For the only time in its history, Coronation Street was in serious danger of cancellation. Ratings had fallen by two million viewers in two years, and the series hadn't broken nine million homes since February 1966. Combined with the widespread demolition of Victorian terraces all over Manchester to make way for modern housing, this caused Granada executives to feel that the programme was nearing the end of its natural life. According to staff writer John Finch, internally executives were "blasé" about Coronation Street's high ratings and wanted to be seen doing something different. With Pardon the Expression having achieved moderate success, plans were drawn up to end Coronation Street and follow its lead by creating three new spin-offs starring its most popular characters: a romantic comedy with Len Fairclough, Elsie Tanner and their lodger Jerry Booth, an Australian drama with Ken and Valerie Barlow, and a series set in a Derbyshire guest house run by Jack and Annie Walker, featuring Lucille Hewitt and housekeeper Ena Sharples.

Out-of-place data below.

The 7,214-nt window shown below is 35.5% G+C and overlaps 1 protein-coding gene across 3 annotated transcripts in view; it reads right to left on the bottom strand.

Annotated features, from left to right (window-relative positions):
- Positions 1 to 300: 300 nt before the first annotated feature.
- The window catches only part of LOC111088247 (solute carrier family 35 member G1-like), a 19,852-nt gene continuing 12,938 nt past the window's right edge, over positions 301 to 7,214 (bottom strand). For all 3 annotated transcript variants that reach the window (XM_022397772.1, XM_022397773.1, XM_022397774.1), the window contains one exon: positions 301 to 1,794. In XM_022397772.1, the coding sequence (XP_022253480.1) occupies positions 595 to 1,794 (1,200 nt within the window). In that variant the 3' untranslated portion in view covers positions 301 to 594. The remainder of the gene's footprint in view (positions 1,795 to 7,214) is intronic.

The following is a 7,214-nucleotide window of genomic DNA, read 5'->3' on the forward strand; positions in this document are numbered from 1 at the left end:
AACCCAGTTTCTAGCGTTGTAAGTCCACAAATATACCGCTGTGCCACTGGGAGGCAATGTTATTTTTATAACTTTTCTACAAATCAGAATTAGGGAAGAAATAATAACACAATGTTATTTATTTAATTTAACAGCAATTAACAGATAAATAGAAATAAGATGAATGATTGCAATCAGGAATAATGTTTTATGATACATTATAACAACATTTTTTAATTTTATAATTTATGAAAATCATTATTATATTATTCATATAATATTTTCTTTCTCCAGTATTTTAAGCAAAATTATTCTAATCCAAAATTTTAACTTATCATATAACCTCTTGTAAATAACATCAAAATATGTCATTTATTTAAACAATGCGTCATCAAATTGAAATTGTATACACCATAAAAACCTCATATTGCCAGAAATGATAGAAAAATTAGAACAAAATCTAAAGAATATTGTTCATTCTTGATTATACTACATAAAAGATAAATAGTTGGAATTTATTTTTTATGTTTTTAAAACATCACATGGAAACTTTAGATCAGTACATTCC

At a time when ATV's new soap opera Market in Honey Lane had its own backlot, and the first colour TV transmissions had taken place on BBC Two on 1st July, it was clear that if the programme was to continue, it would need an outdoor set which could stand up to 625-line colour cameras. The sticking point for Granada was that they were not willing to a build a viaduct as it would make the cost of the set prohibitive.
To celebrate 60 years of Coronation Street on television, we're going through the programme's entire history a year at a time. The full version of this article can be found here. Check back on 26th February for 1968!
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